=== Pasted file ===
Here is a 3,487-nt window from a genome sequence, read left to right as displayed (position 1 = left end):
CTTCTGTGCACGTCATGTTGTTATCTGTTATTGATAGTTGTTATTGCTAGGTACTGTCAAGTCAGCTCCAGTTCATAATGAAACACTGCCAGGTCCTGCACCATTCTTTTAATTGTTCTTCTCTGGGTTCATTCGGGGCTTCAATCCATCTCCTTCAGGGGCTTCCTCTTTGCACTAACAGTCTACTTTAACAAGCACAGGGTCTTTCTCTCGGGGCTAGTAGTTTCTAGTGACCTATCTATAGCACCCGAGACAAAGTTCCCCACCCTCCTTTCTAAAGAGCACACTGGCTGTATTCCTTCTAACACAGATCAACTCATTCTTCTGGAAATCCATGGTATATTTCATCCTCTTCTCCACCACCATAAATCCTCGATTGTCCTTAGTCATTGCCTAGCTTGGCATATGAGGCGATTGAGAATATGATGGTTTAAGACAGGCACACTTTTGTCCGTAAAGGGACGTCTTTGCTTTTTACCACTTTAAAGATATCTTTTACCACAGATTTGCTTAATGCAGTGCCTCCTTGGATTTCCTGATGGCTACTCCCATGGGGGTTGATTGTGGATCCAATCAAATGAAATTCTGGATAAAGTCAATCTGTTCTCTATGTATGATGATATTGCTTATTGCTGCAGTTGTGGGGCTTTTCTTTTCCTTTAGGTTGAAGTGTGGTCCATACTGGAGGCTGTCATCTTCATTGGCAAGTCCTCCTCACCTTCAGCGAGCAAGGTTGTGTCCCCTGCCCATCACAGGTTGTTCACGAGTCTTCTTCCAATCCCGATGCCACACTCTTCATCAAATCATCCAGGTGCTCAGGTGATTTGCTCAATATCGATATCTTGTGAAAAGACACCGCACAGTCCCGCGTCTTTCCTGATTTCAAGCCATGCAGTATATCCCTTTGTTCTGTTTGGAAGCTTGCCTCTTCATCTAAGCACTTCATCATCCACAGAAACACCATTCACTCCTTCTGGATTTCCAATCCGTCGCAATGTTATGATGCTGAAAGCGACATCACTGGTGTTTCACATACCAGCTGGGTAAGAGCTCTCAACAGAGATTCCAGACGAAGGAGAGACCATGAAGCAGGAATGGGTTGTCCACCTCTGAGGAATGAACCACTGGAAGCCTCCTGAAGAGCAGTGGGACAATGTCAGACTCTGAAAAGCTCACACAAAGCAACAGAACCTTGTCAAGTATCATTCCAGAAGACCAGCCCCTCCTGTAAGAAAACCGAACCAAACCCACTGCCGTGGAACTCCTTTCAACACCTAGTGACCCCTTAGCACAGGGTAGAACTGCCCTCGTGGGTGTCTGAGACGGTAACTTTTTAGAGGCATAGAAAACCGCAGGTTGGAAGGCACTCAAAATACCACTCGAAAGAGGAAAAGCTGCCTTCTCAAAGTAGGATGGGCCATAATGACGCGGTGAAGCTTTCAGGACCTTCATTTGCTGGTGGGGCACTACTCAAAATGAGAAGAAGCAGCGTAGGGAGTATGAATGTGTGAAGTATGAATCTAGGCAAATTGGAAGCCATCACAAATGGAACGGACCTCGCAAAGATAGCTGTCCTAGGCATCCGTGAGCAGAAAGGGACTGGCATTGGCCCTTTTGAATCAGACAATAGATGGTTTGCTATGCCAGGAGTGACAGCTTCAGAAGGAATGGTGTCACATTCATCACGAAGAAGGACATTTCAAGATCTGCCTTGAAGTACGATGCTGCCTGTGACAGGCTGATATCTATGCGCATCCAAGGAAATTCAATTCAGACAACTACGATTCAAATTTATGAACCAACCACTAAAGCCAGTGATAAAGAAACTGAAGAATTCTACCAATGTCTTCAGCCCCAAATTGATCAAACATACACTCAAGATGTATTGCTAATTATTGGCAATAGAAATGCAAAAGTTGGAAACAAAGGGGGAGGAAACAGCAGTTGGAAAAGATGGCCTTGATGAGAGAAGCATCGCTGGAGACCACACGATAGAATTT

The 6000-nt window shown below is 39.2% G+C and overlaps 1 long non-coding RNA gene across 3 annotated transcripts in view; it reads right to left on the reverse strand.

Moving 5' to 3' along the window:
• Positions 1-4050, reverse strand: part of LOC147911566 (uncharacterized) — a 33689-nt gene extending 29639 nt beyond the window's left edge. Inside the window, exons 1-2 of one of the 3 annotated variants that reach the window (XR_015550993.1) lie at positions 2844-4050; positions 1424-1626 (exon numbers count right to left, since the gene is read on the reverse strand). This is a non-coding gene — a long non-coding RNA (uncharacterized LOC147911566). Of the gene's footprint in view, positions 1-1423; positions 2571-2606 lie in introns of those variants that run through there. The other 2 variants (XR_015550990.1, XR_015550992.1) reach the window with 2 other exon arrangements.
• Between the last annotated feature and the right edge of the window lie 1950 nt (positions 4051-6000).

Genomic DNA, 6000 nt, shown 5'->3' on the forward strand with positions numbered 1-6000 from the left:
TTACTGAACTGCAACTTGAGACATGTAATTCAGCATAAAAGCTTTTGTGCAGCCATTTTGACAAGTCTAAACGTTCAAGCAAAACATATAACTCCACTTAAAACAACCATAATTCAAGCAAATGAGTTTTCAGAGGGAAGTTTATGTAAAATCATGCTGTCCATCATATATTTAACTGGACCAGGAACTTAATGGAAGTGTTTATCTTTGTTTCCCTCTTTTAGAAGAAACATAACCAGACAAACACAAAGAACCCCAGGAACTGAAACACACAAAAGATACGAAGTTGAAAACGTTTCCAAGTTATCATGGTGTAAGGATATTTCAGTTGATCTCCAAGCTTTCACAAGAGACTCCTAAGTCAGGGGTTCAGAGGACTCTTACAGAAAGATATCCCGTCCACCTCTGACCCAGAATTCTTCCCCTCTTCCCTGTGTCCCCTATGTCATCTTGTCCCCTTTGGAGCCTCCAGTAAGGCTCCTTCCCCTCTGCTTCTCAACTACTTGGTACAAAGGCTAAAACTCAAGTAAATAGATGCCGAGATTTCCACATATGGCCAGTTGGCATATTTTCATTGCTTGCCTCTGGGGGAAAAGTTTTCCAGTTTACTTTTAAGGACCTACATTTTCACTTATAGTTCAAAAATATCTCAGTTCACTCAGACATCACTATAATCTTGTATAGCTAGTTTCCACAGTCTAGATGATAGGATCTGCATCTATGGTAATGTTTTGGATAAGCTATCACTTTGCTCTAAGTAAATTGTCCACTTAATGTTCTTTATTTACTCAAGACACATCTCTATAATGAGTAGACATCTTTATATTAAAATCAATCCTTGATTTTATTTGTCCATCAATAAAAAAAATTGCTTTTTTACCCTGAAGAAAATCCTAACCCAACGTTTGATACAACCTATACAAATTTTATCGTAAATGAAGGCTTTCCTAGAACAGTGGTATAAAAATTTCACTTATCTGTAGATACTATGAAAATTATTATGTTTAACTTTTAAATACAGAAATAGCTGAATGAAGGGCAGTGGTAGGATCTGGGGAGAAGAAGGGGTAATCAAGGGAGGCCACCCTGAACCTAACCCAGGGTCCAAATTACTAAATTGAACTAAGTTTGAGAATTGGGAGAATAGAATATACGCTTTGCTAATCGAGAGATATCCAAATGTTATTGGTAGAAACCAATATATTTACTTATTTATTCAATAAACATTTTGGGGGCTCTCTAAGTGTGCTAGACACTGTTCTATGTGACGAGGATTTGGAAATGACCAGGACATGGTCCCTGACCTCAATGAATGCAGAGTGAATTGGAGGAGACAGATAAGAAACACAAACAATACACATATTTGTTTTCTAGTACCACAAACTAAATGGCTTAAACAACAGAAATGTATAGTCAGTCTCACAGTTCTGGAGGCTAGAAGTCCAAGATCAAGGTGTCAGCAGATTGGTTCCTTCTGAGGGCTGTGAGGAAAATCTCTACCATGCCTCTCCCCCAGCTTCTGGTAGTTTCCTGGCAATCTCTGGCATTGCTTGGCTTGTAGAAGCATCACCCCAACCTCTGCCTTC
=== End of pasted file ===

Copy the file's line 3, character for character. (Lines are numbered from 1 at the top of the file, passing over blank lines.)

The 6000-nt window shown below is 39.2% G+C and overlaps 1 long non-coding RNA gene across 3 annotated transcripts in view; it reads right to left on the reverse strand.